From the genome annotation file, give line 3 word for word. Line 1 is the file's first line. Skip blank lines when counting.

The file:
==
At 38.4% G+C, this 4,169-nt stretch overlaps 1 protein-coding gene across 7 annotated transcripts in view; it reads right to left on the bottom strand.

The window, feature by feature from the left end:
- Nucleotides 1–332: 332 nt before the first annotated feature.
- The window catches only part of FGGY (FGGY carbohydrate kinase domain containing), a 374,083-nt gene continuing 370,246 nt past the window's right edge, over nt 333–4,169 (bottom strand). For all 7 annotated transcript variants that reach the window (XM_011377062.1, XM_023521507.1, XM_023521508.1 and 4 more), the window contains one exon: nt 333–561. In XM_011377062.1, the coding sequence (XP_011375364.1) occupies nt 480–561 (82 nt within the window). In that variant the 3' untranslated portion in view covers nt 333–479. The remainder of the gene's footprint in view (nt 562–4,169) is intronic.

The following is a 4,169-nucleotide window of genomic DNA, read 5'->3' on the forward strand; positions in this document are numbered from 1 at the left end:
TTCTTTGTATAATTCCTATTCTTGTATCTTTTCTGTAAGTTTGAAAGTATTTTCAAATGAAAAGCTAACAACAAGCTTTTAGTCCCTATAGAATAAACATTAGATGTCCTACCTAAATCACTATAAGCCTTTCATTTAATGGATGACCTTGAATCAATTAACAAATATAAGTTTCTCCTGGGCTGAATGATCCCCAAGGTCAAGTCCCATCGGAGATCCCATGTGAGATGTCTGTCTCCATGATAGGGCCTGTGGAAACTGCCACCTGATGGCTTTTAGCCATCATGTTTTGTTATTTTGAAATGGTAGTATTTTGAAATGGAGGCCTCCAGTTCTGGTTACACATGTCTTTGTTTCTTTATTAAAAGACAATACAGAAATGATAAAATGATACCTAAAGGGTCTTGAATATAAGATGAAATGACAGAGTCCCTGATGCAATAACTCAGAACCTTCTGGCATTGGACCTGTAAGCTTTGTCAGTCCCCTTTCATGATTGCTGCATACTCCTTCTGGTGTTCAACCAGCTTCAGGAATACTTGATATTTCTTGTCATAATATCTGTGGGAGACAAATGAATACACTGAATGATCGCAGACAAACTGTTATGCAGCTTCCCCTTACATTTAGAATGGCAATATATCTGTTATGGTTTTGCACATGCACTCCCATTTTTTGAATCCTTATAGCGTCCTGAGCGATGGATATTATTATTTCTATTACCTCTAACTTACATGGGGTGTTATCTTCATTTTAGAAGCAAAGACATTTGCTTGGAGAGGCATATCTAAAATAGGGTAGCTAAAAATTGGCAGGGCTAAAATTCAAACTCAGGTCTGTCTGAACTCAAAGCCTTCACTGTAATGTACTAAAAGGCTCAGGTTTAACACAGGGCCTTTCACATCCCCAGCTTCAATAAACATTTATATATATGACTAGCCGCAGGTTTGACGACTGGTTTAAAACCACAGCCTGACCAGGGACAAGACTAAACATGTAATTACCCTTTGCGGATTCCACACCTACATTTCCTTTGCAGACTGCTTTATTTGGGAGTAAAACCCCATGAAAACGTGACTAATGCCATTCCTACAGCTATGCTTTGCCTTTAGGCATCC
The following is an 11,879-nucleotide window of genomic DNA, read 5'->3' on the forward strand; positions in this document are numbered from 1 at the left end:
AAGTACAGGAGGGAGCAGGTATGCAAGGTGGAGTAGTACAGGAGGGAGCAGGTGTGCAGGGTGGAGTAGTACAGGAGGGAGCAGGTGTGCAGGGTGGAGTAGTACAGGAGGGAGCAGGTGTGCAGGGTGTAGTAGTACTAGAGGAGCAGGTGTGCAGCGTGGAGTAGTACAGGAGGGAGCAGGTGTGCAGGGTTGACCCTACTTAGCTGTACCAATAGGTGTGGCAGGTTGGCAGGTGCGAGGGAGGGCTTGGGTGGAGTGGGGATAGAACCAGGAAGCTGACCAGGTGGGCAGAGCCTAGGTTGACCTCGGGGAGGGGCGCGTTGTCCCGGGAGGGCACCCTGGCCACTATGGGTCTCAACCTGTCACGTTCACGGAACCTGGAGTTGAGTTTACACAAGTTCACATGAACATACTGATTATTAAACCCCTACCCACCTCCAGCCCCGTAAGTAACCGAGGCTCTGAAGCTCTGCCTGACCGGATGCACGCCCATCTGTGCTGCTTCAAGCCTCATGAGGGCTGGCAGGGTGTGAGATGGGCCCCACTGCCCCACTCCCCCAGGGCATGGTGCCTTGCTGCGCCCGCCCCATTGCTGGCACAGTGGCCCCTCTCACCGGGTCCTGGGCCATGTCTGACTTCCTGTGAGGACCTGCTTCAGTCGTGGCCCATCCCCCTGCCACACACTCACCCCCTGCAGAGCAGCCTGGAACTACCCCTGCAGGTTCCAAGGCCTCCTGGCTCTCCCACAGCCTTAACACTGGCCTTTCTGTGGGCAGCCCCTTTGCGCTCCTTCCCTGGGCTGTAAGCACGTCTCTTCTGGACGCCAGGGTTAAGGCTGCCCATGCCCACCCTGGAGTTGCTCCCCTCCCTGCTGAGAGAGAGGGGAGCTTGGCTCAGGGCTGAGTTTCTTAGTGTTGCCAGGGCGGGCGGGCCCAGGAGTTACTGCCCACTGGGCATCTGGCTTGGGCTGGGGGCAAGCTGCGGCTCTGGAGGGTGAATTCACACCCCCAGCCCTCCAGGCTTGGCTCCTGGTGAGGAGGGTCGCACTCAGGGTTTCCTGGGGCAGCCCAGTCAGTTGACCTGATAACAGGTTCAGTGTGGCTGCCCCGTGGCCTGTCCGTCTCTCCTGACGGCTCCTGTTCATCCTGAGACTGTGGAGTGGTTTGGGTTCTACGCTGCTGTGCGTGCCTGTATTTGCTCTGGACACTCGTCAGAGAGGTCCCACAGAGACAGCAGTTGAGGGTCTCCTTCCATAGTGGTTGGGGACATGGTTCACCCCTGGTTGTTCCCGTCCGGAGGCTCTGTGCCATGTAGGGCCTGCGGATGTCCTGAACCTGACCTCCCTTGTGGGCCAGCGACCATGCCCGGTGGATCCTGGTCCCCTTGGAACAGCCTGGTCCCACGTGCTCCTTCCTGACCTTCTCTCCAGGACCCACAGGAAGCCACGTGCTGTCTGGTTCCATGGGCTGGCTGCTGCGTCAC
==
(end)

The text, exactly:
- Nucleotides 1–332: 332 nt before the first annotated feature.